Monterey County's coast redwoods face challenges from logging, tourists.
Thursday, April 16, 1998
If there is a tree associated with California, it must be the coast redwood. With its tall, ramrod-straight trunk stretching majestically hundreds of feet into the skies, the coast redwood symbolizes the limitless horizons of the California dream, the physical and spiritual grandeur of the nation''s most populous state.
Redwoods are not only the tallest trees in the world, but also among the oldest. Redwoods dating back to before the birth of Christ are still providing shade to the dark, moist valleys and canyons along the northern California coast.
Big Sur marks the southernmost boundary of California''s redwood forests, which stretch north into Oregon. These fog-loving trees are rarely found more than 40 miles inland from the Pacific.
Redwoods flourish in wet climates. According to Paul Henson and Daniel Usner, authors of The Natural History of Big Sur, this affinity for wet weather may explain why redwoods in Big Sur''s relatively warm, dry weather don''t grow as tall as their giant relatives in Northern California. Our local variety tops out at about 200 feet, compared to almost 400 feet for redwoods in Humboldt and Del Norte counties.
Left to their own devices, the hardy redwood forests would easily outlive us all. But their wood is prized by loggers and homesteaders, and the timber industry has been engaged for years in pitched battles with environmentalists in the state''s courtrooms and legislative chambers.
You don''t have to go to the Pacific Northwest to see spotted owl lovers willing to put their bodies on the line to protect these long-stemmed trees. More than a decade ago, Big Sur activist Margaret Owings put herself between a redwood grove and a CalTrans bulldozer on Highway 1 in Big Sur.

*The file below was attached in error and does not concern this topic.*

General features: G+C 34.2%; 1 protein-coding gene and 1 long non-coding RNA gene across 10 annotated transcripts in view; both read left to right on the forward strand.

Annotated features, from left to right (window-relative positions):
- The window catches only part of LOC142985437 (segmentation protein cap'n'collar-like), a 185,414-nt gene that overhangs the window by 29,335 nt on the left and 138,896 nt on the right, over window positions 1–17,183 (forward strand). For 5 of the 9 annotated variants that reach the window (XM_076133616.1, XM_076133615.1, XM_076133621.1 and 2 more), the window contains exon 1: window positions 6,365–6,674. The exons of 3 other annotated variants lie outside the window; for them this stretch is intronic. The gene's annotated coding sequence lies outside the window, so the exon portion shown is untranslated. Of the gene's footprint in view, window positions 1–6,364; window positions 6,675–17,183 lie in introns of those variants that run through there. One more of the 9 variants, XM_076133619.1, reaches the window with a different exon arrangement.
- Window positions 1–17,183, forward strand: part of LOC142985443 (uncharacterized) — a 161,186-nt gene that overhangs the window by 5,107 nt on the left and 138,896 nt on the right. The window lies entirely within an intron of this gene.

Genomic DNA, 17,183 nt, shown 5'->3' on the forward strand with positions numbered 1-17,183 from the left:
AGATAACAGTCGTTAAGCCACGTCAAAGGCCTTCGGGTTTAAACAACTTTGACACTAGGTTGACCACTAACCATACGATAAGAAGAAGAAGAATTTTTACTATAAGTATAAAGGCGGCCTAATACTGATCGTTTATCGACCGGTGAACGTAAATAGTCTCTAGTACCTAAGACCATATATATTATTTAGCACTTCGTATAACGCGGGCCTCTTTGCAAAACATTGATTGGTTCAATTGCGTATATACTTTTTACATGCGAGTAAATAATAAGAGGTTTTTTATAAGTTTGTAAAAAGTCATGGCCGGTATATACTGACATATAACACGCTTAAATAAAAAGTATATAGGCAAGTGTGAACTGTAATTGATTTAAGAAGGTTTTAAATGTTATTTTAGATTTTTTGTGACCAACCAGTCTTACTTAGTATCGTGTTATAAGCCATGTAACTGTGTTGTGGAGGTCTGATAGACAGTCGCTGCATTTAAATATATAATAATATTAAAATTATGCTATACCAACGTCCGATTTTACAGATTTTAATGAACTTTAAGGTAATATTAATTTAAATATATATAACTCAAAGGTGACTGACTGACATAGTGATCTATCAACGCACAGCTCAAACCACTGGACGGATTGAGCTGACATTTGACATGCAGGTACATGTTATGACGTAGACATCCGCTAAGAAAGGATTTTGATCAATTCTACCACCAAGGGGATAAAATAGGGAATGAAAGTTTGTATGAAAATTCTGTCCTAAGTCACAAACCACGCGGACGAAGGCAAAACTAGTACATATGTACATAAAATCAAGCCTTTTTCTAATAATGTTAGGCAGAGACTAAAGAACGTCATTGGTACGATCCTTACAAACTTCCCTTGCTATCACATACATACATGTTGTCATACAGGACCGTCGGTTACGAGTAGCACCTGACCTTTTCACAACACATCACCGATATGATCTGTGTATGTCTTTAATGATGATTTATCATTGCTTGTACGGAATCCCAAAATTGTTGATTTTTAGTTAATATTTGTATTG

"These trees live for more than 1,000 years," says Carmel Valley resident MaryAnn (Corky) Matthews, state forestry coordinator for the California Native Plant Society and a well-known local activist.
"They are real patriarchs. They need our protection."
Until 1983, Monterey County was able to stem the logging tide by requiring use permits from loggers, in addition to an official Timber Harvest Plan (THP) approved by the California Department of Forestry. But in 1983, that power was taken away from the county by Senate Bill 856. Today, counties'' powers to control logging within their jurisdiction is severely curtailed.
Now, it is ultimately the state forestry department that gives the green or red light to commercial harvesting plans.
"A county can zone areas so as not to allow timber harvesting, but they cannot regulate [approved] timber harvesting," explains Dennis Orrick, deputy chief of forest practice for the Department of Forestry and Fire Protection.
The latest threats to the Big Sur redwood came in the form of two timber harvesting plans (THPs) put forward little more than a year ago: the first, proposed by Carmel logger Ken Allen, would have removed about half the trees from a nine-acre redwood forest in Palo Colorado Canyon. The second, proposed by the Menashe Corp. of Grass Valley, aimed at cutting timber at the top of Mill Creek, 55 miles south of Rio Road on Highway 1.